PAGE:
Childress – new behavior plan for JT; trying to reduce disruptions to rest of the class.
Davidson – Implemented literacy centers last month; trying to build students’ independence.

Recordkeeping is essential. Just as teachers keep anecdotal and formal notes, it’s helpful to physically keep a “next steps” list. A simple two-column sheet, with names in the left column and blank space in the right, should work.

Feedback for Performance: Low-Hanging Fruit

When giving feedback to improve the performance of those you supervise, where do you start?

If something is painfully wrong, it’s obvious where to focus your attention. If you observe practices that are harmful to students, unethical, unprofessional, or unsafe, it’s easy to know what to address first.

Fruit, by Flickr user lindsayshaverMost of the time, though, we need to provide feedback that isn’t so obvious. When someone is generally doing a good job, how do we decide what to mention, knowing that we have a limited bandwidth for giving constructive feedback?

In this situation, the critical question is “What changes will lead to the largest gains in performance?” More to the point in classroom settings, “What changes in practice will have the greatest benefits for student learning?”

These questions stand in contrast to the typical starting point for feedback, which is the “I noticed…have you thought about…?” line of coaching. Too often, what we notice from a lesson observation is based on a personal interest or pet issue, not the opportunity for improved results.

For example, if I know from informal observations that a teacher’s greatest challenge is adequately preparing for math instruction, I should not allow myself to be distracted by minor areas for improvement that I identify during a formal observation. While it’s important to cite specific evidence when providing feedback, leaders must be purposeful in collecting evidence that will support feedback in the areas of greatest need.

What is the low-hanging fruit for each person you supervise? What feedback would improve their performance the most? Think about it as you prepare for your next observation or discussion.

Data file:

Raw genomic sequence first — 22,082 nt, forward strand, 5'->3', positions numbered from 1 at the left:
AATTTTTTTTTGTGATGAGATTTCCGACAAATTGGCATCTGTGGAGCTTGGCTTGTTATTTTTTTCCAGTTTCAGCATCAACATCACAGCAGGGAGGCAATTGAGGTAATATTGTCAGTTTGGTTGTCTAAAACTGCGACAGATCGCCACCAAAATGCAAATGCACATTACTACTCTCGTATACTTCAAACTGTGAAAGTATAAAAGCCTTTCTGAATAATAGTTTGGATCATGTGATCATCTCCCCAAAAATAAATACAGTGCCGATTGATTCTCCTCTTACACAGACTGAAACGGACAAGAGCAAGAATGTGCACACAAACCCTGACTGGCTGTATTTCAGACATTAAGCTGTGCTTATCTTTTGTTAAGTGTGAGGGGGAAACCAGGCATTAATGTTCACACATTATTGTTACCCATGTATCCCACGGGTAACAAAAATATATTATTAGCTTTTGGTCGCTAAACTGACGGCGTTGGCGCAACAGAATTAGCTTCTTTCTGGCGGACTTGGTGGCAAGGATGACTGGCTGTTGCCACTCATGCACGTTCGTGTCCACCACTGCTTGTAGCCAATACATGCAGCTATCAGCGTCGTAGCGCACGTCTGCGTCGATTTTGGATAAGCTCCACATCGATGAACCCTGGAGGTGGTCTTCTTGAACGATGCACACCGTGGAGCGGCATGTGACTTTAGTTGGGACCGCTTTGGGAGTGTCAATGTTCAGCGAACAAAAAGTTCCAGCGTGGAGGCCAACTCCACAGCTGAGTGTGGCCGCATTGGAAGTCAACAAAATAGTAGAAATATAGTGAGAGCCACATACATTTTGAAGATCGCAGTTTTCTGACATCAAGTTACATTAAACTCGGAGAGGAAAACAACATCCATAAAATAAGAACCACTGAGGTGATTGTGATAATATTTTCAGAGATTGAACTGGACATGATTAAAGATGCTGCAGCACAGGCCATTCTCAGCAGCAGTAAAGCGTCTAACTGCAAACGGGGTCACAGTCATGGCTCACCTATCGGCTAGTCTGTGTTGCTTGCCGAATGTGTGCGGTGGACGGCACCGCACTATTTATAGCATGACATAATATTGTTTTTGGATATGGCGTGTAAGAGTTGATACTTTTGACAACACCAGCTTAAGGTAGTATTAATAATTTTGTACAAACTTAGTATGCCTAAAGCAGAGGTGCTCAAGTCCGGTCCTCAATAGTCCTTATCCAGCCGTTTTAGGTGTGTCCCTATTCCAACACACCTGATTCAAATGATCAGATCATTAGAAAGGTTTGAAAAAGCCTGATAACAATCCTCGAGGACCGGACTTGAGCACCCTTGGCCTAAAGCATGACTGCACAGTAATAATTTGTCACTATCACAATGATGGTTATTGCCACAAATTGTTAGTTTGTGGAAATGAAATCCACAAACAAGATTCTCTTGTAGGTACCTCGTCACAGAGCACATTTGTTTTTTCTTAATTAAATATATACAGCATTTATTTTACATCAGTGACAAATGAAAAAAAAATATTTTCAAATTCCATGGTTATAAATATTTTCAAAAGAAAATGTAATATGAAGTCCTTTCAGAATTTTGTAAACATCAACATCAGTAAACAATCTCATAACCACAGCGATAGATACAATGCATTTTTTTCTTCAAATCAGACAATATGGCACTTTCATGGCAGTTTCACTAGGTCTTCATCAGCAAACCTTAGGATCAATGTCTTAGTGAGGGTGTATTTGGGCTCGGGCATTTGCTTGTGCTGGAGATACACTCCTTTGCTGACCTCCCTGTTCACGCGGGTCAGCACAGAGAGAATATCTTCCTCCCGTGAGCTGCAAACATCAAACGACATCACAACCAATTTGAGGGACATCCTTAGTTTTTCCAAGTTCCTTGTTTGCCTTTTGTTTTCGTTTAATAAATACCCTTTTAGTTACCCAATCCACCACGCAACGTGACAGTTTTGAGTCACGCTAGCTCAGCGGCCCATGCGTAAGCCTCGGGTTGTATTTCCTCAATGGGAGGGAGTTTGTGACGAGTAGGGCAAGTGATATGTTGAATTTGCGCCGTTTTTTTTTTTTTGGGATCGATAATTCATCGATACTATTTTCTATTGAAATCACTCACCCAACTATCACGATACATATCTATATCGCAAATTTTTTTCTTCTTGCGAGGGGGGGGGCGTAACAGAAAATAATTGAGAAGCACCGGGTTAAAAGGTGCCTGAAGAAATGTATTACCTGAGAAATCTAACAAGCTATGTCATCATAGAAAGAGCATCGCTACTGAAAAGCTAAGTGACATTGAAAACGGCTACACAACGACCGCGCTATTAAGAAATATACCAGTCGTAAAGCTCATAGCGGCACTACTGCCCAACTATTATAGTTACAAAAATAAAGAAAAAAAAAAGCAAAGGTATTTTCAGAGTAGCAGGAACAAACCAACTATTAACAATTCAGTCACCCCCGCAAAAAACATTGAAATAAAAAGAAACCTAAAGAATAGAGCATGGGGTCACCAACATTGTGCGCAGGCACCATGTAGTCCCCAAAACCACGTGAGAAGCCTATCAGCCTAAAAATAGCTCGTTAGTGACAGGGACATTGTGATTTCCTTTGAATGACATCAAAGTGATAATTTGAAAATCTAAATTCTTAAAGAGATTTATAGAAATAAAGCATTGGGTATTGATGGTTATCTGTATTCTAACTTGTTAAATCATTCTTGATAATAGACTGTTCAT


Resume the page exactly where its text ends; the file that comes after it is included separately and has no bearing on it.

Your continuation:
Feedback for Performance

If we want to get better results, we can change the working conditions, the inputs, or the actions we take to do the work. As individuals, we often don’t have much control over the inputs or conditions of our work, so the primary point of leverage for improvement is the set of actions we take on the job.

In order to do our work better, we need to get a perspective from someone else on how we’re doing, and how we might do better in the future. This, at the most basic level, is what feedback is.

Golf Swing by chuchyeager For an expert supervising a novice, the process of giving feedback is straightforward – observe, describe (with reference to a standard for excellence), celebrate successes, and make suggestions for improvement.

But for principals supervising more experienced staff, the challenges vary. Providing constructive (and not just complimentary) feedback to master teachers is no easy task. Another challenge comes when attempting to provoke thinking to challenge long-established habits or practices.

What challenges do you encounter in giving (or receiving) feedback? What have you found to be effective in improving performance in your organization?